Making Advanced Driver Assistance Systems work for fleets
Autonomous cars and similar new technologies are on the brink of changing our world. Much debate has focussed on their potential benefits and the social issues they may cause. However, are the new technologies being introduced too quickly? In the latest Brake blog; Jeremy Rochfort, National Sales Manager at Autoglass®, says many fleets are struggling to adapt to the rapid rate of change and emphasises the need for safety to be maintained as the main priority.
Automation is a hot topic in the automotive world. Every day we hear news of how driverless cars are getting ever closer to being the primary mode of transport. In March, Nissan trialled its first driverless car in London and more and more automotive companies seemed determined to make this once science-fiction dream a reality.
The potential benefits of these new technologies are much heralded. Safer roads, less congestion and better fuel efficiency are all put forward as the great changes that driverless cars will bring. However while these lofty ambitions are all well and good, the social and political implications will be significant. We have seen predictions that in the future no one will own a car, but rather merely use one of the driverless fleet operated by Uber or Google. Mass change on this scale is bound to cause issues, and already discussions have begun as to how driverless cars will be insured and who would take the blame in the case of a collision. Livelihoods are also at risk. In the US, truck driving is one of the most common occupations, but the development of driverless trucks threatens to replace thousands of these jobs in the next few years.
All these are major concerns and should be carefully thought out and planned for. Clearly the designers and manufacturers of this new technology are keen for it to be introduced so they can demonstrate its capabilities and stay ahead of their competitors. With this in mind, it’s important not to lose sight of the practical consequences of the fast-paced mass roll-out of new products and features.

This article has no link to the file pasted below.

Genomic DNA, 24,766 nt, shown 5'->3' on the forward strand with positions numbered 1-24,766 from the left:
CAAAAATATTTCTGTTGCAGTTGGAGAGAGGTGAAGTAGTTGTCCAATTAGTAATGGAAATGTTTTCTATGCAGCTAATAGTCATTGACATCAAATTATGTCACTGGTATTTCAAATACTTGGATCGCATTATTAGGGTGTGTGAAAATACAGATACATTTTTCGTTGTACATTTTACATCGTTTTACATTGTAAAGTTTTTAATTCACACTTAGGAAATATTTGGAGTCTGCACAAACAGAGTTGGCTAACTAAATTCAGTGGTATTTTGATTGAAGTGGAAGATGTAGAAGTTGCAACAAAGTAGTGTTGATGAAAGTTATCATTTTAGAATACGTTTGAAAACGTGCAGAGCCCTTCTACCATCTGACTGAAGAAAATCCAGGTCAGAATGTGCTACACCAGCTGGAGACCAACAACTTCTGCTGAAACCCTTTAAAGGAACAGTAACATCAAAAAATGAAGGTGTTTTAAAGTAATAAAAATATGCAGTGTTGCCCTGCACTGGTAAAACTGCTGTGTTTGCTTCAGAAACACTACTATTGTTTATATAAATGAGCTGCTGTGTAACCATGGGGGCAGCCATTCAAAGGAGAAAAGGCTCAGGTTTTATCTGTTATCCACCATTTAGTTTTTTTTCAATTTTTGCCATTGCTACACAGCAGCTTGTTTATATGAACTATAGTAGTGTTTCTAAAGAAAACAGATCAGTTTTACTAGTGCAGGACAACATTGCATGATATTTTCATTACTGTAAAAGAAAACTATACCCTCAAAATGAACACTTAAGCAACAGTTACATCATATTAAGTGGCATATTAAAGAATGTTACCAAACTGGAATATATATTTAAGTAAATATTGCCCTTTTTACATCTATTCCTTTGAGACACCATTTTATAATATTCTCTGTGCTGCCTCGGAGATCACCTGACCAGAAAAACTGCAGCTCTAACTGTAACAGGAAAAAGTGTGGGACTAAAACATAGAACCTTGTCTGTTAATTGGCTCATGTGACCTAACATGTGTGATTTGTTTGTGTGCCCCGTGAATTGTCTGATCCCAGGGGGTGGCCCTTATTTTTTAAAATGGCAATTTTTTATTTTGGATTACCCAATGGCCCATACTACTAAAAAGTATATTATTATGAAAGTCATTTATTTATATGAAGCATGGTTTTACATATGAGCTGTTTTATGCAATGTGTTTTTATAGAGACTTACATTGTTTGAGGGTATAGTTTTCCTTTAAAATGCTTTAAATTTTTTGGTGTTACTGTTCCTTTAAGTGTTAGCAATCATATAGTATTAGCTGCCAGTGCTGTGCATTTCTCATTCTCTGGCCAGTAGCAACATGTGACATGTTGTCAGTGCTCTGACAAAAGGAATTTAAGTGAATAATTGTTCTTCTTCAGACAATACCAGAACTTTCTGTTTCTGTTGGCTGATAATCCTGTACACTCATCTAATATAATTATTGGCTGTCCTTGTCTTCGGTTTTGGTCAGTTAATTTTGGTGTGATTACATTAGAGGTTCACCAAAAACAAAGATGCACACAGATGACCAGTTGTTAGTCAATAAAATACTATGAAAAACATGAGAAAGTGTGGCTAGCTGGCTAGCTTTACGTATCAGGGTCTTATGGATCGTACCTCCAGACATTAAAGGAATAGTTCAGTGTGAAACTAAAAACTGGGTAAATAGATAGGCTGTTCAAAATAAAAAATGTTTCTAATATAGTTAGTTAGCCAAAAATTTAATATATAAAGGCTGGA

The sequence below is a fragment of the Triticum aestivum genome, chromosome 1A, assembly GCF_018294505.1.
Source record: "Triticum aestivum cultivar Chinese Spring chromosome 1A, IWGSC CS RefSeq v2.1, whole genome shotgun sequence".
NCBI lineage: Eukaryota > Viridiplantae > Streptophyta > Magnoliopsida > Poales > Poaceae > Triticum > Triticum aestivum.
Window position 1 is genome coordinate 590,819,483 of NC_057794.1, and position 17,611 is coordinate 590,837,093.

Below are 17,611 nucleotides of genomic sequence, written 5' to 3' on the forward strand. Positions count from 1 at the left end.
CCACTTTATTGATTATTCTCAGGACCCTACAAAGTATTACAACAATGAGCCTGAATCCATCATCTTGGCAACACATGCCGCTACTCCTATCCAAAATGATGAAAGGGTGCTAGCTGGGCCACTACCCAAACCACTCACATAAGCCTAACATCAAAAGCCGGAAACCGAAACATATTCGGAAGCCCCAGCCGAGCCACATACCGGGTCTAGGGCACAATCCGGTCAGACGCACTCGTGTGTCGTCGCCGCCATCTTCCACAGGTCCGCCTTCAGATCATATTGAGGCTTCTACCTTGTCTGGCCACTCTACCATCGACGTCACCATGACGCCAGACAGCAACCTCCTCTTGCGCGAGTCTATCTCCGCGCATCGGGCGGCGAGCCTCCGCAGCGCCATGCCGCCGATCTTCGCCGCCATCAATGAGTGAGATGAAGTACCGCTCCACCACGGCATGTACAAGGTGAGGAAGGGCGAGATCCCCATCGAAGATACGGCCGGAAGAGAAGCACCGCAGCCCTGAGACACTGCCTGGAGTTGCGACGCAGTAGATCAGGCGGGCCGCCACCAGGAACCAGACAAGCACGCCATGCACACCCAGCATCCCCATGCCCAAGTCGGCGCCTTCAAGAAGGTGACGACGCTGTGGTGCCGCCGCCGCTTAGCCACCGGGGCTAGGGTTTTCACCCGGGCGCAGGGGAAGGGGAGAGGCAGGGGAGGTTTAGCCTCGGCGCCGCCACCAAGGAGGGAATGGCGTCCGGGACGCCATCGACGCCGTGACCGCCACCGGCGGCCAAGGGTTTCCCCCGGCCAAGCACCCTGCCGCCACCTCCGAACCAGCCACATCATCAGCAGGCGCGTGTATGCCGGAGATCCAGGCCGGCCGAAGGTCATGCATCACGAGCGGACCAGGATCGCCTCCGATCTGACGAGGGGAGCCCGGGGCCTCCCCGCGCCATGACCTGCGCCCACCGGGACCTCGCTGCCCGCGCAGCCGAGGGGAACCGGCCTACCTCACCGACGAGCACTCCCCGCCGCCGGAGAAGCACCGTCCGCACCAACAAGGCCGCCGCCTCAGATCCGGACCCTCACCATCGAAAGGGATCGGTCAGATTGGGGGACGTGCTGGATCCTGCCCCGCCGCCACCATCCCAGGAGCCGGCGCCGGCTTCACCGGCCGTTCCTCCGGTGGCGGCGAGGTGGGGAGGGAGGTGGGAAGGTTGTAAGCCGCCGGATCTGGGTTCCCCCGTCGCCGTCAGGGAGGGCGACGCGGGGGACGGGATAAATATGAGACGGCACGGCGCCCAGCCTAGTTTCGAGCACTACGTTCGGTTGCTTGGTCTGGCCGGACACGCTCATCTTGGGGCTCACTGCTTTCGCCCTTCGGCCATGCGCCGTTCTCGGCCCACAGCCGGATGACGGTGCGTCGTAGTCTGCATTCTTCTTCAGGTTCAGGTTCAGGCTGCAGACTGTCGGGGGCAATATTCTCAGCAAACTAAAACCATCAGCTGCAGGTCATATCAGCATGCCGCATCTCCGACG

Herein lies the crux of the issue. The almost constant stream of updates and new capabilities can be bewildering for the end user. As often seems to be the case in our ever-changing world, some drivers and fleet managers may feel that the moment that they get their head around one piece of technology, a new device comes along. Yes, they have the potential to change our world, but people need help and support to get used to them.
For example, a recent survey by Autoglass® of 250 British fleet managers found that although just over a third (34%) of the vehicles in car and van fleets have some Advanced Driver Assistance System (ADAS) enabled safety features, 27% of fleet managers acknowledge a lack of awareness about how the technology works as the biggest potential challenge. ADAS-enabled safety features include technologies like autonomous emergency braking and lane deviation warnings. Essentially, these are the ‘building block’ technologies that driverless cars rely on. Another recent poll found that two fifths of drivers don’t know how to use the technology in their new car. Without at least a basic level of understanding, it’s a no-brainer that any intended benefits will fail to materialise.
As people become increasingly dependent on the technology, maintaining and checking that it is working correctly will become essential to ensuring the safety of the driver. The survey by Autoglass® found that 20% of ADAS-enabled car fleets and 15% of van fleets admit that they do not include ADAS calibration as part of their checks during vehicle repair and maintenance (17% overall). Uncalibrated systems may fail to warn drivers about potential hazards or take appropriate corrective action to avoid collisions, which presents a growing safety concern. In this sense, if the technology is not working correctly and the driver is completely dependent on it, it presents a greater danger than if there was no technology at all. There is no doubt that the technology should be respected, but the need for regular and accurate checking increases with our dependence on it.